Students in Food Science 1101, in order to form a more perfect ice cream and to secure the blessings of creamy, delicious flavor, carried on an annual Cornell tradition in a contest to develop an innovative ice cream.
Freedom of Peach, inspired by peach cobbler, won this year’s competition on Nov. 30 as students were challenged to come up with an ice cream that best represented the presidential election.
The 93 students in the science and technology of foods class taught by senior lecturer Alicia Orta-Ramirez broke into teams to develop novel flavors over the course of the semester. For the first time, students also had to ensure that their recipes complied with the kosher guidelines of the Dairy Processing Plant, which was kosher-certified in April.
It didn’t take an Electoral College to declare this year’s winner. Instead, judges from the College of Agriculture and Life Sciences and Cornell Dining elected Freedom of Peach – with its peach swirl and cinnamon graham cracker pieces mixed inside a light, peachy base – as the top choice.
The panel of judges – Orta-Ramirez, director of culinary operations Steve Miller, professor emeritus of food science Joe Regenstein, and food science professor and chairperson Olga Padilla-Zakour – praised the ice cream’s flavor, likening the first spoonful to a bite into a ripe, refreshing peach.
“This is truly an exercise in creativity,” said Orta-Ramirez, who said that people were initially hesitant when first told the theme. She made it clear to her students that this was about exploring the election process and the nation as a whole rather than any one candidate or party.
“We have a lot of international students, and also others who are not familiar with the process,” she said. “This was a good way to illustrate it, with ice cream.”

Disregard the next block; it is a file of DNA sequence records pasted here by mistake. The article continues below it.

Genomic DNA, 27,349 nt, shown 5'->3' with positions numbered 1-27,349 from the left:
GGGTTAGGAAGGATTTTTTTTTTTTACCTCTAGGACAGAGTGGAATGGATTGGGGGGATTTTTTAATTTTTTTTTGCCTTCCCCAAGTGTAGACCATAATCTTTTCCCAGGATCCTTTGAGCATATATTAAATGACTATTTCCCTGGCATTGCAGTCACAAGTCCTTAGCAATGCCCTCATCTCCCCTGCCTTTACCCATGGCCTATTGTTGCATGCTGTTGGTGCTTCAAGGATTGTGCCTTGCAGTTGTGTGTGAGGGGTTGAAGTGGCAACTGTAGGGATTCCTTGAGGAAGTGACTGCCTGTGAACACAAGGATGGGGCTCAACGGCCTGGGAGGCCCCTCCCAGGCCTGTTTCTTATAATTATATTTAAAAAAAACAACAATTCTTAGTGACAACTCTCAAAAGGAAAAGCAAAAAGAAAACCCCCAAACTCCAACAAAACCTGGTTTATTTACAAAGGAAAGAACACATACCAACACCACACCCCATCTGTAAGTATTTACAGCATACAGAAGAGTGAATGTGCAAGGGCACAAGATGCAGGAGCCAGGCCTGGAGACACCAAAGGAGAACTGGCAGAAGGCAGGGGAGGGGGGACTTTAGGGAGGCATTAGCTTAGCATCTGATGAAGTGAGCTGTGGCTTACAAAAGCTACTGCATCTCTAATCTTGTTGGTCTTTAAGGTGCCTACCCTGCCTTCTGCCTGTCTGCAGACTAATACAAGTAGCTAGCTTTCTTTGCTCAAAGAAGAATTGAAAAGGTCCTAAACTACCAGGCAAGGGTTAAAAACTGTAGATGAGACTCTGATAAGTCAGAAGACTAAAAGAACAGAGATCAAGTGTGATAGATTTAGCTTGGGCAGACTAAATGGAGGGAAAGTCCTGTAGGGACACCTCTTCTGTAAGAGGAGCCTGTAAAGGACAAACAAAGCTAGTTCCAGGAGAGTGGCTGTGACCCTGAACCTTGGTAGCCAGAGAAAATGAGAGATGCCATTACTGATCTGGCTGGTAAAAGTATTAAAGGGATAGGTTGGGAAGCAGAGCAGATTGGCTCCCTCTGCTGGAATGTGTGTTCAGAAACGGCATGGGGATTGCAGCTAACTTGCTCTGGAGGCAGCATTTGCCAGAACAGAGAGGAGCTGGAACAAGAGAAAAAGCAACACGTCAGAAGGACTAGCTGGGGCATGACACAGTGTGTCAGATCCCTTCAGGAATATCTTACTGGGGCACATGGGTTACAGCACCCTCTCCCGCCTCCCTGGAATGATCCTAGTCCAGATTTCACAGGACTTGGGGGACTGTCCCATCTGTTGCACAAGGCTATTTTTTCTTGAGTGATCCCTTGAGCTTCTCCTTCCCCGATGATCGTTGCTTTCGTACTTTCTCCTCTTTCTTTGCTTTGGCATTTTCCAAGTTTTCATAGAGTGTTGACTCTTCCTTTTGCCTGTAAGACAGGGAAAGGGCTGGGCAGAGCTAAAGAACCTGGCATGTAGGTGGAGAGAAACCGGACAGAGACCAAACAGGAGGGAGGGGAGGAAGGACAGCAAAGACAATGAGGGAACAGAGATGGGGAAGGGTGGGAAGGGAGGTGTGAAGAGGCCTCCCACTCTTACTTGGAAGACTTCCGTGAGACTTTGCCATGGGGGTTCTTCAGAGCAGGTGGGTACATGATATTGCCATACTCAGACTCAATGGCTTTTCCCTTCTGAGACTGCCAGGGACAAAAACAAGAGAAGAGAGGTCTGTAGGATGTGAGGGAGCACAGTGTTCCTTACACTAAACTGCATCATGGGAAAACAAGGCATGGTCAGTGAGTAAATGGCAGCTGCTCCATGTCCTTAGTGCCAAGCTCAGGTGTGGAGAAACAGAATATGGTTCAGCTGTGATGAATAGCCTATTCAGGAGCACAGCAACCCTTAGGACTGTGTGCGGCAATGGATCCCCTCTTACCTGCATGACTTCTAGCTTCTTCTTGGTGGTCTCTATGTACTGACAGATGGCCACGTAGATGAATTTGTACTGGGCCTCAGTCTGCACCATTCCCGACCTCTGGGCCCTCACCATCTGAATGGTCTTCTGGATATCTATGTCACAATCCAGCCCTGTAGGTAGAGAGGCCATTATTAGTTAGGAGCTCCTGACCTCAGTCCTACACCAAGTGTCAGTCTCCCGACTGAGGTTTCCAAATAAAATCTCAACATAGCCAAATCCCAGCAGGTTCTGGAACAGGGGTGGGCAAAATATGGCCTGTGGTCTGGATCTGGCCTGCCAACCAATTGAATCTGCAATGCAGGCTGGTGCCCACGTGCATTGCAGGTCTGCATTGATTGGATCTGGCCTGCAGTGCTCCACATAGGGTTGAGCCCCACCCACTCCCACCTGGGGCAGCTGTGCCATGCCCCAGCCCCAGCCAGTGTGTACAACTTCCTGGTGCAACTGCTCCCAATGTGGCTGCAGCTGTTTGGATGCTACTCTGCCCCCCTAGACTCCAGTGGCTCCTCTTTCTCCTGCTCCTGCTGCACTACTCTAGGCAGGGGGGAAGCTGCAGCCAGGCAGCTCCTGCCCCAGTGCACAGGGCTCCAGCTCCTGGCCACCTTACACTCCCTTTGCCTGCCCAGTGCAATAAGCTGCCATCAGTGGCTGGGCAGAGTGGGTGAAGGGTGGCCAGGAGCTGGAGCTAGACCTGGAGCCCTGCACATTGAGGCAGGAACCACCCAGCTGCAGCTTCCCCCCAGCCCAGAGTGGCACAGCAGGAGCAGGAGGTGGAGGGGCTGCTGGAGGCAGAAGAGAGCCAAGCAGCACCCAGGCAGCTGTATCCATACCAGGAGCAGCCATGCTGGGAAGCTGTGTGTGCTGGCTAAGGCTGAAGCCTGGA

The competition is meant to inspire more than just the creation of a unique flavor. The class teaches students how to hone marketing and food-development skills. “To me it’s more about how they were able to work together to come up with a concept and formulation in a limited time frame, dealing with many different opinions, resulting in a successful product,” Padilla-Zakour said.
The top four concepts from the class that proceeded to the final competition with the judges were chosen by the Dairy Plant staff based on taste and feasibility of large-scale production.
Competing teams were creative in their approaches to the theme. One group zeroed in on the contentious nature of this year’s race with their flavor, Campaign Trails, which incorporated pretzels covered in bitter dark chocolate with a hot pepper aftertaste. Another group presented Stop! Smell the Roses, a rose-flavored ice cream with a honey-cinnamon swirl inspired by the national flower George Washington cultivated in his garden.
No discussion of American food is complete without apple pie. A team offered their flavor, American Apple Pie, as a dedication to apples throughout U.S. history, with a caramel swirl and graham cracker pieces.
Memorable winning flavors of years past include pumpkin, sweet corn and coffee. The 2012 winner, Ezra’s Morning Cup, is still sold at the Dairy Bar.
“Every year, the students are consistently creative,” said Orta-Ramirez, who has taught the course for the past five years. “They come up with good stories explaining why the ice cream flavor is related to the concept.”
Students in the winning group said they chose Freedom of Peach because they thought it was closest to the spirit of the election. In their presentation, the students said their ice cream will appeal to consumers who want an alternative to typical flavors like chocolate and caramel.
The group members were Griffin Boutwell ’20, Grace Bricken ’20, Victoria Chan ’18, Rachel Fair ’17, Ronald Forster ’17, Micaela Gelman ’17, Ryan Graff ’20, Koppy Kolyvek ’19, Erica Mansfield ’18, Billy Murch Elliot ’17, Cape Murch Elliot ’20, Currie Murch Elliot ’17, Jack Nienaltow ’18, Alicia O’Neal ’18, Kimmi Schonhorst ’17, Emma Seymour ’18, Tessa Wilson ’18 and Richard Wang ’17.
Melanie Cordova is communications coordinator for the College of Agriculture and Life Sciences.